LONDON — Coach Geno Auriemma is looking for little ways to improve an already dominant U.S. women’s basketball team.
His focus for Friday’s game was rebounding.
Tina Charles and her teammates got the message, then pulled down a team-record 62 rebounds in an 88-61 win over the Czech Republic on Friday night.
“Coach definitely put an emphasis of getting on the offensive boards,” said Charles, who grabbed 15 rebounds and had 16 points. “We got to keep doing that.”
Angel McCoughtry finished with 11 boards, Lindsay Whalen nine and Maya Moore eight for the Americans (4-0).
TENNIS: Roger Federer leaned on the net, exhausted but exhilarated after winning the final set 19-17 to earn his first Olympic singles medal.
Federer played for four hours, 26 minutes to beat Juan Martin del Potro, of Argentina, 3-6, 7-6 (5), 19-17. It was the longest three-set men’s match of the Open era.
“I definitely got a sense that it was something special,” the top-seeded Federer said. “The deeper we went into the match, the more I thought, ‘Wow, this is so cool to be part of a match like this.’”
With the comeback victory, the four-time Olympian is assured at least a silver. On Sunday he’ll play in the final against No. 3 Andy Murray, of Britain, who beat No. 2 Novak Djokovic, of Serbia, 7-5, 7-5.
Serena Williams also clinched her first Olympic singles medal, beating No. 1-seeded Victoria Azarenka 6-1, 6-2. Today, the No. 4-seeded Williams will face first-time Olympian Maria Sharapova, who beat Russian teammate Maria Kirilenko 6-2, 6-3.
SOCCER: Abby Wambach slid onto a pass in the 27th minute to knock home her fourth goal of the tournament and then celebrated with a cartwheel in the United States’ 2-0 win over New Zealand in the quarterfinals.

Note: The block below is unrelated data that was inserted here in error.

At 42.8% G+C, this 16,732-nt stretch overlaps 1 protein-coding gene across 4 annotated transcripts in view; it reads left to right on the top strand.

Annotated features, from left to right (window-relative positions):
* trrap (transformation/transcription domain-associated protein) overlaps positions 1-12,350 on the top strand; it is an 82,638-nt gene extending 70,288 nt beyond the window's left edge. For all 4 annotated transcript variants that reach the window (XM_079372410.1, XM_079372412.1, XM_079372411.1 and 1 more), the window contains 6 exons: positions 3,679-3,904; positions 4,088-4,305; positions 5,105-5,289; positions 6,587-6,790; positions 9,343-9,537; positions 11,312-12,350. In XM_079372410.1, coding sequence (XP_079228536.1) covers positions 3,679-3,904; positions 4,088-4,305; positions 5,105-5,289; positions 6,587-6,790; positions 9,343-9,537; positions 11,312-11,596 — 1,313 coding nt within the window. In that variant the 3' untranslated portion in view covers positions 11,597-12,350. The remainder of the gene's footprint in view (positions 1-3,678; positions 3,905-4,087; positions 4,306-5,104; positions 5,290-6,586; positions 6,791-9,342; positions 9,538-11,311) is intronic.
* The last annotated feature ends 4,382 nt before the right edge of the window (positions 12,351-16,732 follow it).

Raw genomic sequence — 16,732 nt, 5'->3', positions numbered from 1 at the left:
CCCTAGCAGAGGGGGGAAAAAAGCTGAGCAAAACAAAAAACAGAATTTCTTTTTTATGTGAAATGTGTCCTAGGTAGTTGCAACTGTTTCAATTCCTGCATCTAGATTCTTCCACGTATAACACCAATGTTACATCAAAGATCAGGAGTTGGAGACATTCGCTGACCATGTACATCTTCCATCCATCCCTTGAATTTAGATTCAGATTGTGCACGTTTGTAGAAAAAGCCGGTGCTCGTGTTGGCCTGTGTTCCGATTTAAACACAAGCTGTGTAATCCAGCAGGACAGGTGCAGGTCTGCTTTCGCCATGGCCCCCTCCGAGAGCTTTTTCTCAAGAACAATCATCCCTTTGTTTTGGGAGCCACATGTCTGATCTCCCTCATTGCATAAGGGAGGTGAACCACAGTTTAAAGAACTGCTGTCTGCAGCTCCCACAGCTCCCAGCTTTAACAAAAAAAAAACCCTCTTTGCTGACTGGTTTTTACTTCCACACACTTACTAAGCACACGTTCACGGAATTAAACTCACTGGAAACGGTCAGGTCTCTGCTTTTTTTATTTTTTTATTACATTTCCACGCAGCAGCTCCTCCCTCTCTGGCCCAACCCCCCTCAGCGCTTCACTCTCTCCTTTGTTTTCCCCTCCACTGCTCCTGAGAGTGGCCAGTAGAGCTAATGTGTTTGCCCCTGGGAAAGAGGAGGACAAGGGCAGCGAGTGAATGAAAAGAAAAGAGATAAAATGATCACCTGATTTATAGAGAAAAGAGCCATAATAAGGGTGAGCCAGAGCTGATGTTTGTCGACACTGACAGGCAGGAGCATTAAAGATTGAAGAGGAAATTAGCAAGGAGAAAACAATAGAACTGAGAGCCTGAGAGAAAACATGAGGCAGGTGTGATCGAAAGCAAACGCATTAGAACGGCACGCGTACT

Sydney Leroux added an insurance goal in the 87th minute for the two-time defending Olympic champion Americans.
TRACK AND FIELD: Expectations that the London Olympics track meet would be filled with good times were quickly confirmed on Day 1, with seven sprinters running women’s 100-meter heats in 11 seconds or better Friday night, led by the 10.83 turned in by world champion Carmelita Jeter, of the U.S.
She was joined in today’s semifinals by Americans Allyson Felix and Tianna Madison.
Defending Olympic gold medalist Shelly-Ann Fraser-Pryce, of Jamaica, won her heat in 11 flat.
BOXING: A few hours after the U.S. men’s team thought it was done, amateur boxing’s governing body decided Errol Spence deserved to fight on.
AIBA overturned Spence’s loss to Indian welterweight Krishan Vikas late Friday night, five hours after the defense-minded Vikas had apparently clutched and grabbed his way to a 13-11 victory.
Spence advanced into the quarterfinals to face Russia’s Andrey Zamkovoy on Tuesday. If he wins, the American men’s team will avoid leaving the Olympics with no medals for the first time ever.
BEACH VOLLEYBALL: Defending beach volleyball gold medalists Todd Rogers and Phil Dalhausser, of the United States, were knocked out of the Olympics by Italy. The Americans were among the favorites to win another gold medal.
Earlier on Friday, Americans Jennifer Kessy and April Ross beat Switzerland’s Simone Kuhn and Nadine Zumkehr to advance to the quarterfinals.
VOLLEYBALL: Destinee Hooker scored 19 points and the U.S. women’s team clinched the top spot in its pool with a 25-17, 25-20, 25-16 victory over Serbia.
EQUESTRIAN: Charlotte Dujardin’s record score riding Valegro helped Britain take a slender lead over Germany after the two-day first round of the dressage competition.
Rafalca, co-owned by the wife of U.S. presidential hopeful Mitt Romney and ridden by Jan Ebeling, scored 70.243 percent to place 30th out of 50 riders.